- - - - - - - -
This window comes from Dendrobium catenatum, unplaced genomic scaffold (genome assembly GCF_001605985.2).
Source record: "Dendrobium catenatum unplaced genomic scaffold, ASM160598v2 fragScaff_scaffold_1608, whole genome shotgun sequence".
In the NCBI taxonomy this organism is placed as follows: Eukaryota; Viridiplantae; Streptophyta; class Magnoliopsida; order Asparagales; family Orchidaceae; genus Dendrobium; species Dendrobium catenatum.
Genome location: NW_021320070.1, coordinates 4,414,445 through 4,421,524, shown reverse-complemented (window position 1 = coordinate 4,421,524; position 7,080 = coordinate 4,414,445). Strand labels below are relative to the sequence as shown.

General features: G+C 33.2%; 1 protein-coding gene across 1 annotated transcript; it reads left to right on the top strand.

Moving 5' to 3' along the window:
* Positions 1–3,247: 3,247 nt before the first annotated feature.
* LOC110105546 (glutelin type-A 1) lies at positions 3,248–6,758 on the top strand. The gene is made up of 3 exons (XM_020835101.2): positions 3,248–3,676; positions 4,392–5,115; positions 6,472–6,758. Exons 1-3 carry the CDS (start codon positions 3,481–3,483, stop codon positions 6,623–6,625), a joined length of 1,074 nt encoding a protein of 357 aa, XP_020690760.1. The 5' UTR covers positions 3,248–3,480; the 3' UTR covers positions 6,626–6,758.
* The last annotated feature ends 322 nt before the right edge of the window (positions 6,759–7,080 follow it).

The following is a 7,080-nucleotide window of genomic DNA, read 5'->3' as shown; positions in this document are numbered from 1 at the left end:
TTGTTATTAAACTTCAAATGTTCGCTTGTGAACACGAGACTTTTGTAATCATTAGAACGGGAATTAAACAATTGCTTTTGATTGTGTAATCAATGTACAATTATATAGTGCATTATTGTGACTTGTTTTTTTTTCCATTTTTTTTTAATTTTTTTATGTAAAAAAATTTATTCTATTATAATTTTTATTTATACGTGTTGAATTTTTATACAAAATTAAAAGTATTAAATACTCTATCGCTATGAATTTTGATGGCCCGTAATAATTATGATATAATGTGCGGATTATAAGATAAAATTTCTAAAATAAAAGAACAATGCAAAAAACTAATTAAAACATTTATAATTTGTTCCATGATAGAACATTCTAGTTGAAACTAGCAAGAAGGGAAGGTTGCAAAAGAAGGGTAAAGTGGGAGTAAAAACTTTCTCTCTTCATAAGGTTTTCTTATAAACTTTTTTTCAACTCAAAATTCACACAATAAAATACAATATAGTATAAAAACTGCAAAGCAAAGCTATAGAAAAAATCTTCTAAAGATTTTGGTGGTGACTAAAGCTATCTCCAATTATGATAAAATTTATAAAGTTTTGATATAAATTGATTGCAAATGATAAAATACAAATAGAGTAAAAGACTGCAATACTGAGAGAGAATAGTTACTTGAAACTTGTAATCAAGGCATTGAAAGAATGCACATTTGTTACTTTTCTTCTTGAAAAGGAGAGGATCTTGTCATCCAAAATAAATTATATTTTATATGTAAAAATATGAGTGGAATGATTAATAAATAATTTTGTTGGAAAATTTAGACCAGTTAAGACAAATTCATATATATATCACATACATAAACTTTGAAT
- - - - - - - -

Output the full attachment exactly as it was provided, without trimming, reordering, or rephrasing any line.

This window comes from Dendrobium catenatum, unplaced genomic scaffold (genome assembly GCF_001605985.2).
Source record: "Dendrobium catenatum unplaced genomic scaffold, ASM160598v2 fragScaff_scaffold_1608, whole genome shotgun sequence".
In the NCBI taxonomy this organism is placed as follows: Eukaryota; Viridiplantae; Streptophyta; class Magnoliopsida; order Asparagales; family Orchidaceae; genus Dendrobium; species Dendrobium catenatum.
Genome location: NW_021320070.1, coordinates 4,414,445 through 4,421,524, shown reverse-complemented (window position 1 = coordinate 4,421,524; position 7,080 = coordinate 4,414,445). Strand labels below are relative to the sequence as shown.

General features: G+C 33.2%; 1 protein-coding gene across 1 annotated transcript; it reads left to right on the top strand.

Moving 5' to 3' along the window:
* Positions 1–3,247: 3,247 nt before the first annotated feature.
* LOC110105546 (glutelin type-A 1) lies at positions 3,248–6,758 on the top strand. The gene is made up of 3 exons (XM_020835101.2): positions 3,248–3,676; positions 4,392–5,115; positions 6,472–6,758. Exons 1-3 carry the CDS (start codon positions 3,481–3,483, stop codon positions 6,623–6,625), a joined length of 1,074 nt encoding a protein of 357 aa, XP_020690760.1. The 5' UTR covers positions 3,248–3,480; the 3' UTR covers positions 6,626–6,758.
* The last annotated feature ends 322 nt before the right edge of the window (positions 6,759–7,080 follow it).

The following is a 7,080-nucleotide window of genomic DNA, read 5'->3' as shown; positions in this document are numbered from 1 at the left end:
TTGTTATTAAACTTCAAATGTTCGCTTGTGAACACGAGACTTTTGTAATCATTAGAACGGGAATTAAACAATTGCTTTTGATTGTGTAATCAATGTACAATTATATAGTGCATTATTGTGACTTGTTTTTTTTTCCATTTTTTTTTAATTTTTTTATGTAAAAAAATTTATTCTATTATAATTTTTATTTATACGTGTTGAATTTTTATACAAAATTAAAAGTATTAAATACTCTATCGCTATGAATTTTGATGGCCCGTAATAATTATGATATAATGTGCGGATTATAAGATAAAATTTCTAAAATAAAAGAACAATGCAAAAAACTAATTAAAACATTTATAATTTGTTCCATGATAGAACATTCTAGTTGAAACTAGCAAGAAGGGAAGGTTGCAAAAGAAGGGTAAAGTGGGAGTAAAAACTTTCTCTCTTCATAAGGTTTTCTTATAAACTTTTTTTCAACTCAAAATTCACACAATAAAATACAATATAGTATAAAAACTGCAAAGCAAAGCTATAGAAAAAATCTTCTAAAGATTTTGGTGGTGACTAAAGCTATCTCCAATTATGATAAAATTTATAAAGTTTTGATATAAATTGATTGCAAATGATAAAATACAAATAGAGTAAAAGACTGCAATACTGAGAGAGAATAGTTACTTGAAACTTGTAATCAAGGCATTGAAAGAATGCACATTTGTTACTTTTCTTCTTGAAAAGGAGAGGATCTTGTCATCCAAAATAAATTATATTTTATATGTAAAAATATGAGTGGAATGATTAATAAATAATTTTGTTGGAAAATTTAGACCAGTTAAGACAAATTCATATATATATCACATACATAAACTTTGAAT